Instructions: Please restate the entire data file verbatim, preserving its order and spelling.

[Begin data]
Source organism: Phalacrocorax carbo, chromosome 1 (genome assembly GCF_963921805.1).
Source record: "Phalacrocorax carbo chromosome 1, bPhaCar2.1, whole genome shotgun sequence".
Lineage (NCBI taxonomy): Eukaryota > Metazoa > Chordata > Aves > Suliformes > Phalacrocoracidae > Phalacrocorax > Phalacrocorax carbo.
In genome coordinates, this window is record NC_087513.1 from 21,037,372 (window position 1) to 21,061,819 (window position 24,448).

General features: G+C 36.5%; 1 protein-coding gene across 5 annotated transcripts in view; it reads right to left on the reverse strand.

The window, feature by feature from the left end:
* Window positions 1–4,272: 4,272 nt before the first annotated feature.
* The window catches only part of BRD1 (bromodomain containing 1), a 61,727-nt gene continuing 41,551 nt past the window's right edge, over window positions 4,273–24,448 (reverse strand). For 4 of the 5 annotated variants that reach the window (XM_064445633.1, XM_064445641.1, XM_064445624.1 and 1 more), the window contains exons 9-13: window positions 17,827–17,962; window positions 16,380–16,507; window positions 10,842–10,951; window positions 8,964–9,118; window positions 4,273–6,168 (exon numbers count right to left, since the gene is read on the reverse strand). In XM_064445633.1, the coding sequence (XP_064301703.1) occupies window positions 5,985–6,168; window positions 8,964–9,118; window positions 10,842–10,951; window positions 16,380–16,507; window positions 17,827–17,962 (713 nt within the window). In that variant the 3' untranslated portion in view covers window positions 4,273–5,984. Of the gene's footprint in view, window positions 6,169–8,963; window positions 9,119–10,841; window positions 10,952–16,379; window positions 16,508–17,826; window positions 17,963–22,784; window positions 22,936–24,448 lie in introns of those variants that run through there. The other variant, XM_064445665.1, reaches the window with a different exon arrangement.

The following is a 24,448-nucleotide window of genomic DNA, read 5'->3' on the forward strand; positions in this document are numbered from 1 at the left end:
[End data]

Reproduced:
Source organism: Phalacrocorax carbo, chromosome 1 (genome assembly GCF_963921805.1).
Source record: "Phalacrocorax carbo chromosome 1, bPhaCar2.1, whole genome shotgun sequence".
Lineage (NCBI taxonomy): Eukaryota > Metazoa > Chordata > Aves > Suliformes > Phalacrocoracidae > Phalacrocorax > Phalacrocorax carbo.
In genome coordinates, this window is record NC_087513.1 from 21,037,372 (window position 1) to 21,061,819 (window position 24,448).

General features: G+C 36.5%; 1 protein-coding gene across 5 annotated transcripts in view; it reads right to left on the reverse strand.

The window, feature by feature from the left end:
* Window positions 1–4,272: 4,272 nt before the first annotated feature.
* The window catches only part of BRD1 (bromodomain containing 1), a 61,727-nt gene continuing 41,551 nt past the window's right edge, over window positions 4,273–24,448 (reverse strand). For 4 of the 5 annotated variants that reach the window (XM_064445633.1, XM_064445641.1, XM_064445624.1 and 1 more), the window contains exons 9-13: window positions 17,827–17,962; window positions 16,380–16,507; window positions 10,842–10,951; window positions 8,964–9,118; window positions 4,273–6,168 (exon numbers count right to left, since the gene is read on the reverse strand). In XM_064445633.1, the coding sequence (XP_064301703.1) occupies window positions 5,985–6,168; window positions 8,964–9,118; window positions 10,842–10,951; window positions 16,380–16,507; window positions 17,827–17,962 (713 nt within the window). In that variant the 3' untranslated portion in view covers window positions 4,273–5,984. Of the gene's footprint in view, window positions 6,169–8,963; window positions 9,119–10,841; window positions 10,952–16,379; window positions 16,508–17,826; window positions 17,963–22,784; window positions 22,936–24,448 lie in introns of those variants that run through there. The other variant, XM_064445665.1, reaches the window with a different exon arrangement.

The following is a 24,448-nucleotide window of genomic DNA, read 5'->3' on the forward strand; positions in this document are numbered from 1 at the left end: